Vitamin B12 deficiency develops when the body does not get enough B12. Vitamins play an important role in the production of red blood cells and help nerves stay healthy. Someone who is deficient in B12 will usually lack red blood cells, and nerves can become damaged. B12 is best obtained through a diet, which is why some people can be at risk of vitamin B12 deficiency.
Vegans and vegetarians may be at risk of vitamin B12 deficiency because most B12-rich foods come from animals.
And some medical conditions can also affect a person's absorption of B12 from food, such as destructive anemia.
If vitamin B12 deficiency is left untreated, serious health problems can occur, which can affect a person's movement, vision, and memory.
Vitamin B12 deficiency can also put people at increased risk of infertility and gastric cancer.
To avoid this complication, it is important to recognize all symptoms of vitamin B12 deficiency.
One symptom to watch out for can appear on the tongue.
According to Advocacy Thyroid patients, itching or tingling tongues can be a sign of vitamin B12 deficiency.
Explaining what happened, said: "The tongue suddenly itches from time to time without warning. This occurs on the edge of the tongue, on one side or on the other side or at the end.
"There is an irresistible desire to scratch the tongue in the teeth to stop itching. Some people experience sting, pain, or tingling instead of itching. "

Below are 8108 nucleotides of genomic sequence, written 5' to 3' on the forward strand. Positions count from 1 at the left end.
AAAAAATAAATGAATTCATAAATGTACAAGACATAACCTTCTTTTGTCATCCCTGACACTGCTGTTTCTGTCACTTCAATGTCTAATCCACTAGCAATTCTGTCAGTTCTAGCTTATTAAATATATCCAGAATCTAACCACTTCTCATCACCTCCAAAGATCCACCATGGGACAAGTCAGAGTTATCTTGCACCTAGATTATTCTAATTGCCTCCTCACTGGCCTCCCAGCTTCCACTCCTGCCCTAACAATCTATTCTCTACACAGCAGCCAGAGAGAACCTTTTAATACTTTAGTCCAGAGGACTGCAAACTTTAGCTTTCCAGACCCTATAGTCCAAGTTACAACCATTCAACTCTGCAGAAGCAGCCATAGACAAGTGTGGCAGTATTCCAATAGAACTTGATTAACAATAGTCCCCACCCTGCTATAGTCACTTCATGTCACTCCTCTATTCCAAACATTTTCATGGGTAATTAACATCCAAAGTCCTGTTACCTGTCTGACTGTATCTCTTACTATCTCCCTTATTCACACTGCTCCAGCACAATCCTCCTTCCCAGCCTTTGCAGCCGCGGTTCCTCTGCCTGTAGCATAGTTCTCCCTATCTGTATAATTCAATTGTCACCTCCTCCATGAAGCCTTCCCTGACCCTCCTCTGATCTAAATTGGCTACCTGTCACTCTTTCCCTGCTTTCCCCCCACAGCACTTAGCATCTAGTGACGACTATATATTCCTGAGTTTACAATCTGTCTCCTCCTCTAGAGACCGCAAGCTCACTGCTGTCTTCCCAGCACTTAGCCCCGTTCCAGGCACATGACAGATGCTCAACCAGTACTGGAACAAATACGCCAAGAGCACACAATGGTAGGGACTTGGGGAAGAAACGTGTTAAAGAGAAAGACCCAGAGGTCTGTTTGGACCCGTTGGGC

Other symptoms of vitamin B12 deficiency
Bupa lists five other symptoms of conditions to watch out for:
- Feel very tired
- Shortness of breath even after a little exercise
- Heart palpitations
- Decreased appetite
- A sore mouth
Treatment of vitamin B12 deficiency
If someone does not get enough vitamin B12 from their diet, they may be advised by a general practitioner to eat more foods fortified with vitamin B12 or to take regular supplements.
Vitamin B12 injections can also be recommended, and for those who experience pernicious anemia, injections may be needed for the rest of their lives.
Experts say adults aged 19 to 64 need around 1.5 micrograms (mg) of vitamin B12 per day, and unless you suffer from pernicious anemia, you should be able to get it through a diet.
If vitamin B12 deficiency is triggered by not including enough B12 in the diet, Harvard Health Publishing, part of Harvard Medical School, offers a "List of B12 foods" on its website.